U.S. Soccer presidential candidate Eric Wynalda revealed to SI.com on Wednesday that he has received campaign funding from Riccardo Silva, the owner of the NASL’s Miami team, but he denied reports that he had received money for extensive campaign travel around the country from billionaire Rocco Commisso, the owner of the New York Cosmos and the chair of the NASL.
There is nothing in U.S. Soccer’s rules against receiving financial support for the campaign, including travel costs, but Wynalda said he wanted to provide transparency about his campaign funding and clear up questions that had emerged about the support of Commisso.
“I have received funding from several sources, one of which is an NASL owner,” said Wynalda, who confirmed that owner was Silva. “I am not receiving funding from Mr. Commisso, nor am I being bankrolled or flown around the country in a private jet. But I would say this: I value my friendship with Mr. Commisso, and I do reserve the right to work with anyone in the future who I believe has the best interests of soccer in this country in their heart.”
Commisso told SI.com: “With respect to me, we had one meeting [with Wynalda] where we financed the hotel [in New York]. Other than that, I haven’t given him a private check saying, ‘Here’s $100,000 you can go out and spend.’ Period. End of story. And that’s the truth. That doesn’t mean I won’t going forward, but that’s what’s happened to date.”
Wynalda also said that other than the one hotel stay in New York, Commisso had not funded his campaign travel.
Wynalda responded to SI.com for an upcoming story on transparency, in which all eight U.S. presidential candidates were asked if they have funded the entirety of their campaigns out of their own pocket, and if not, who their top three funders are and whether those funders have any business before U.S. Soccer.
Wynalda said he was self-funding his campaign until early December, when he went on leave from his job at Fox Sports. He said two of his top three funders are family members, whom he preferred not to name. The third is Silva, whose funding Wynalda called “minimal.”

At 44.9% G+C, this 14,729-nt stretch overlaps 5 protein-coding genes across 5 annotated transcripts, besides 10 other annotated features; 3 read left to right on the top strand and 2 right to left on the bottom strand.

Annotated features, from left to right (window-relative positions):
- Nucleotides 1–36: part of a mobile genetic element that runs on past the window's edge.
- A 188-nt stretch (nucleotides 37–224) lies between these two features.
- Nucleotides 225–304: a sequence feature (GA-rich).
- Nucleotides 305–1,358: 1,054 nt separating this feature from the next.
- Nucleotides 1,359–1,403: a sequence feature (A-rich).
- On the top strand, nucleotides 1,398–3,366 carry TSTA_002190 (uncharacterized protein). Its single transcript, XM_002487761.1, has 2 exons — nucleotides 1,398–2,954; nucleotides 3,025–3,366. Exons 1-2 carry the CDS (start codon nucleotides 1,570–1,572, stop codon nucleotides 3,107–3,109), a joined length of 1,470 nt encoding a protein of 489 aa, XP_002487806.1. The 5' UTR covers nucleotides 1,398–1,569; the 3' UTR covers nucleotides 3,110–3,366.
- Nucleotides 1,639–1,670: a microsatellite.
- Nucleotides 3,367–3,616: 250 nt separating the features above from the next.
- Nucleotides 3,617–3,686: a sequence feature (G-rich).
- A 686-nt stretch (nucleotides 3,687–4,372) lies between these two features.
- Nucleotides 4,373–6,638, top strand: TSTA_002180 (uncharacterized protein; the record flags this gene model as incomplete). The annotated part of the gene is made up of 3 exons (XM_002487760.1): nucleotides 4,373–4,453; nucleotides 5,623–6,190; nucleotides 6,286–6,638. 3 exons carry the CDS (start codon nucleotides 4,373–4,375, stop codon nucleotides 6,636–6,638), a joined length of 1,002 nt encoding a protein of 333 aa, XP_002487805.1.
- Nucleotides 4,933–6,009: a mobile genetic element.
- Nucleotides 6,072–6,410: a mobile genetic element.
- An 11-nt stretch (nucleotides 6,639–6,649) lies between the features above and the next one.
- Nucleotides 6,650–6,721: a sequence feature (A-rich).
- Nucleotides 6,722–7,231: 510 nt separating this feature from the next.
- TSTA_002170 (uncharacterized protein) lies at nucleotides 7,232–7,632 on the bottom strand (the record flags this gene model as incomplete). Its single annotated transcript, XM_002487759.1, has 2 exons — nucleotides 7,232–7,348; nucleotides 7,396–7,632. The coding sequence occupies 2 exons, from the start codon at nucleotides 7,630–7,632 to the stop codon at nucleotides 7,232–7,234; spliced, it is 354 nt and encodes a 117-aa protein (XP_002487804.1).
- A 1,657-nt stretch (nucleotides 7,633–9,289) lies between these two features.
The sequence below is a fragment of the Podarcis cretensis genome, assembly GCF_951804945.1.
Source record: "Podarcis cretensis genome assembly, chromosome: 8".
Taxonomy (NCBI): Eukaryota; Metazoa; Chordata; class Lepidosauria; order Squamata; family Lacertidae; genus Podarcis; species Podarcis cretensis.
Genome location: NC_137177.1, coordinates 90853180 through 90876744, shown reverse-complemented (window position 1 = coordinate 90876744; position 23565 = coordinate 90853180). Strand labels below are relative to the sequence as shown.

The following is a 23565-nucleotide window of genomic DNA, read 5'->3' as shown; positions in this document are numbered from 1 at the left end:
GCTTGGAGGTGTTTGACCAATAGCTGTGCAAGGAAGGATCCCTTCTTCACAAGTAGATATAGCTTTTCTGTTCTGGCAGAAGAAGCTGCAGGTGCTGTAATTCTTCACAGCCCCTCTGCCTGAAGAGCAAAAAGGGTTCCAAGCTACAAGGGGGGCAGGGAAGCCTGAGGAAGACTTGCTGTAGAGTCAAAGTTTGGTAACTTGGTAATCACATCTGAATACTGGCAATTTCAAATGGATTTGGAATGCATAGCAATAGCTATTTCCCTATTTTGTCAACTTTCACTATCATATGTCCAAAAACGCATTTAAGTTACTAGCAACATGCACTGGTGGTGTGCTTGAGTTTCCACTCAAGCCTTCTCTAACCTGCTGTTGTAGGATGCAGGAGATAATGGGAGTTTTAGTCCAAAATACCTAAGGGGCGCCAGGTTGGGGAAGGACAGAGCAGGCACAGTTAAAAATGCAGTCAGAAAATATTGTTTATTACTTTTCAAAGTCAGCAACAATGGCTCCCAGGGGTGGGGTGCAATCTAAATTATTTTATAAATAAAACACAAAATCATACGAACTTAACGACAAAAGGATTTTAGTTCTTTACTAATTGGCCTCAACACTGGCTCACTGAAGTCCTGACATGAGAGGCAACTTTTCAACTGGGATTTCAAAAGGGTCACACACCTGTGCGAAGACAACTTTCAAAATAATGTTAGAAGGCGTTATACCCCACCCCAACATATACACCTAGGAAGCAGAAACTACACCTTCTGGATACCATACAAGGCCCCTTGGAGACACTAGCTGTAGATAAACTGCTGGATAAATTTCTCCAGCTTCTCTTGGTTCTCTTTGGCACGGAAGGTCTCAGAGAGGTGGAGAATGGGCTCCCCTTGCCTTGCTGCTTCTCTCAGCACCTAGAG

Silva, the founder of the global sports agency MP & Silva, has been the most public proponent of introducing promotion and relegation to club soccer in the United States. In August, Silva was part of a group that brought a claim to the Court of Arbitration for Sport asking for FIFA, CONCACAF and U.S. Soccer to require an opportunity to be promoted. In July, Silva publicized his $4 billion offer to MLS for its next rights deal, an offer that required MLS to accept promotion and relegation. (MLS said it couldn’t even consider the offer until a non-exclusive period starts for negotiations on the next deal for post-2022.)
Last week, Wynalda spoke about best practices for leagues at a conference in Dubai that included FIFA president Gianni Infantino, Atlético Madrid manager Diego Simeone and Fabio Capello, currently the coach at China’s Jiangsu Suning. The conference is part-owned by Silva.
Silva and Commisso are the most powerful owners in the NASL, which has an ongoing legal case against U.S. Soccer over the federation’s refusal to grant second-division status to the league for 2018. Commisso told SI.com that NASL owners recently voted unanimously to support Wynalda in the U.S. Soccer presidential election.
The NASL is still awaiting a decision on its appeal of a judge’s refusal to grant an injunction on U.S. Soccer’s division sanctioning for the league. Commisso said he hoped the league would compete in 2018. “I think April is finished and May is finished,” he said. “We don’t know what the decision from the court is, so we’ll defer and stay tuned.”
When asked if he had offered to give Wynalda money to support his campaign, Commisso said: “We talked about what help he needs, and so far, frankly, he hasn’t asked for anything. To the extent he has greater needs, he’s unemployed, the poor guy. He’s got a family of six people. He’s going for a job that doesn’t pay anything. It’s nothing wrong with private citizens, private organizations, private companies, supporting candidates. It’s legal in this country, and to the extent it’s legal I’ll do whatever I want to do, frankly. I was already spending millions of dollars on this lawsuit [against U.S. Soccer].”